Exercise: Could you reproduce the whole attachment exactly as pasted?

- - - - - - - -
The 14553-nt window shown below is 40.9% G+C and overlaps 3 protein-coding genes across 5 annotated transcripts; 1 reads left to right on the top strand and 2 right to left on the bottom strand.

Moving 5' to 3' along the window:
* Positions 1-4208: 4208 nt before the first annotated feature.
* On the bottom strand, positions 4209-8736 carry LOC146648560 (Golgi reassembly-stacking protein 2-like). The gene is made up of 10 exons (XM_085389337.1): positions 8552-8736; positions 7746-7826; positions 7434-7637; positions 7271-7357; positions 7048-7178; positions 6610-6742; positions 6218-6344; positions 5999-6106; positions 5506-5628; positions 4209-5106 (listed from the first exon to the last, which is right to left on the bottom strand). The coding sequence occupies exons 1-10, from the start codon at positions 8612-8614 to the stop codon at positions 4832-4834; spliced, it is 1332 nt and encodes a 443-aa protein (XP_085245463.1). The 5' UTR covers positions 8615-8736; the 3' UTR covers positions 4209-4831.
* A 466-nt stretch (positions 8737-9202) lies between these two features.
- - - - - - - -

The 14553-nt window shown below is 40.9% G+C and overlaps 3 protein-coding genes across 5 annotated transcripts; 1 reads left to right on the top strand and 2 right to left on the bottom strand.

Moving 5' to 3' along the window:
* Positions 1-4208: 4208 nt before the first annotated feature.
* On the bottom strand, positions 4209-8736 carry LOC146648560 (Golgi reassembly-stacking protein 2-like). The gene is made up of 10 exons (XM_085389337.1): positions 8552-8736; positions 7746-7826; positions 7434-7637; positions 7271-7357; positions 7048-7178; positions 6610-6742; positions 6218-6344; positions 5999-6106; positions 5506-5628; positions 4209-5106 (listed from the first exon to the last, which is right to left on the bottom strand). The coding sequence occupies exons 1-10, from the start codon at positions 8612-8614 to the stop codon at positions 4832-4834; spliced, it is 1332 nt and encodes a 443-aa protein (XP_085245463.1). The 5' UTR covers positions 8615-8736; the 3' UTR covers positions 4209-4831.
* A 466-nt stretch (positions 8737-9202) lies between these two features.